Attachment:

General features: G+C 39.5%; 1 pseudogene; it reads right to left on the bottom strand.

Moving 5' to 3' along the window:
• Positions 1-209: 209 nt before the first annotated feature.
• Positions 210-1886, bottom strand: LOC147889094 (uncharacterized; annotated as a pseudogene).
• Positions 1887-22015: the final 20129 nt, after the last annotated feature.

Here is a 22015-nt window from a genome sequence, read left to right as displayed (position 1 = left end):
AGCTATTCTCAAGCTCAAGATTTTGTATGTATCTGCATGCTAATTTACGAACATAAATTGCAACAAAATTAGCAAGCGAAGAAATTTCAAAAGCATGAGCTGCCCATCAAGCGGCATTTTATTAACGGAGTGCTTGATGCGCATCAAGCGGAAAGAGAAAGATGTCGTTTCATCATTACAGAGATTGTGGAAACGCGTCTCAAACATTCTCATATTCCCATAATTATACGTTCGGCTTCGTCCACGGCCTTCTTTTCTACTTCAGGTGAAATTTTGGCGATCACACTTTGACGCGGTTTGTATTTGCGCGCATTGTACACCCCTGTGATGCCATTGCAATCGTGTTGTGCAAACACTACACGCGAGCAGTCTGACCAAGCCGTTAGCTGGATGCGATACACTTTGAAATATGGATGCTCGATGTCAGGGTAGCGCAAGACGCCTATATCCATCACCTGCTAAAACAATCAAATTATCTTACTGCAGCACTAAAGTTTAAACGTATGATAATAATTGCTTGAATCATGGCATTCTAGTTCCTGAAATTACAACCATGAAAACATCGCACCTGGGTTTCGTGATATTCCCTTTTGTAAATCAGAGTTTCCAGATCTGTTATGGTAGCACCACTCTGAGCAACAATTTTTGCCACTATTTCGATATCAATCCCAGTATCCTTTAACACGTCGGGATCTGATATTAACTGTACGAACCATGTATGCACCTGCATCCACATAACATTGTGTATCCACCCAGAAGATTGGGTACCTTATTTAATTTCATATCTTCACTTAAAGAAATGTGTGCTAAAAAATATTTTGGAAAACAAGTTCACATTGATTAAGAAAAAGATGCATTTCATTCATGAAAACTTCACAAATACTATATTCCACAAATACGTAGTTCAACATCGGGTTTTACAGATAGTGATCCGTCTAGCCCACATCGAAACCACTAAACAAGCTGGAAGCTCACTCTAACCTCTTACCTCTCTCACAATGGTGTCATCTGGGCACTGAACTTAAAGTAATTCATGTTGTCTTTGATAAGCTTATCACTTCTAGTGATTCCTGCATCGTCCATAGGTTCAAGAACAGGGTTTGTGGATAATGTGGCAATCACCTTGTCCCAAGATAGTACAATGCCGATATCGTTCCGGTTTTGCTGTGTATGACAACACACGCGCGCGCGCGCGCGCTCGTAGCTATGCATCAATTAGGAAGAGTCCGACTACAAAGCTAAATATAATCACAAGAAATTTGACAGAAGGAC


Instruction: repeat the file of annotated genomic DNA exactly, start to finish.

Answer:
General features: G+C 39.5%; 1 pseudogene; it reads right to left on the bottom strand.

Moving 5' to 3' along the window:
• Positions 1-209: 209 nt before the first annotated feature.
• Positions 210-1886, bottom strand: LOC147889094 (uncharacterized; annotated as a pseudogene).
• Positions 1887-22015: the final 20129 nt, after the last annotated feature.

Here is a 22015-nt window from a genome sequence, read left to right as displayed (position 1 = left end):
AGCTATTCTCAAGCTCAAGATTTTGTATGTATCTGCATGCTAATTTACGAACATAAATTGCAACAAAATTAGCAAGCGAAGAAATTTCAAAAGCATGAGCTGCCCATCAAGCGGCATTTTATTAACGGAGTGCTTGATGCGCATCAAGCGGAAAGAGAAAGATGTCGTTTCATCATTACAGAGATTGTGGAAACGCGTCTCAAACATTCTCATATTCCCATAATTATACGTTCGGCTTCGTCCACGGCCTTCTTTTCTACTTCAGGTGAAATTTTGGCGATCACACTTTGACGCGGTTTGTATTTGCGCGCATTGTACACCCCTGTGATGCCATTGCAATCGTGTTGTGCAAACACTACACGCGAGCAGTCTGACCAAGCCGTTAGCTGGATGCGATACACTTTGAAATATGGATGCTCGATGTCAGGGTAGCGCAAGACGCCTATATCCATCACCTGCTAAAACAATCAAATTATCTTACTGCAGCACTAAAGTTTAAACGTATGATAATAATTGCTTGAATCATGGCATTCTAGTTCCTGAAATTACAACCATGAAAACATCGCACCTGGGTTTCGTGATATTCCCTTTTGTAAATCAGAGTTTCCAGATCTGTTATGGTAGCACCACTCTGAGCAACAATTTTTGCCACTATTTCGATATCAATCCCAGTATCCTTTAACACGTCGGGATCTGATATTAACTGTACGAACCATGTATGCACCTGCATCCACATAACATTGTGTATCCACCCAGAAGATTGGGTACCTTATTTAATTTCATATCTTCACTTAAAGAAATGTGTGCTAAAAAATATTTTGGAAAACAAGTTCACATTGATTAAGAAAAAGATGCATTTCATTCATGAAAACTTCACAAATACTATATTCCACAAATACGTAGTTCAACATCGGGTTTTACAGATAGTGATCCGTCTAGCCCACATCGAAACCACTAAACAAGCTGGAAGCTCACTCTAACCTCTTACCTCTCTCACAATGGTGTCATCTGGGCACTGAACTTAAAGTAATTCATGTTGTCTTTGATAAGCTTATCACTTCTAGTGATTCCTGCATCGTCCATAGGTTCAAGAACAGGGTTTGTGGATAATGTGGCAATCACCTTGTCCCAAGATAGTACAATGCCGATATCGTTCCGGTTTTGCTGTGTATGACAACACACGCGCGCGCGCGCGCGCTCGTAGCTATGCATCAATTAGGAAGAGTCCGACTACAAAGCTAAATATAATCACAAGAAATTTGACAGAAGGAC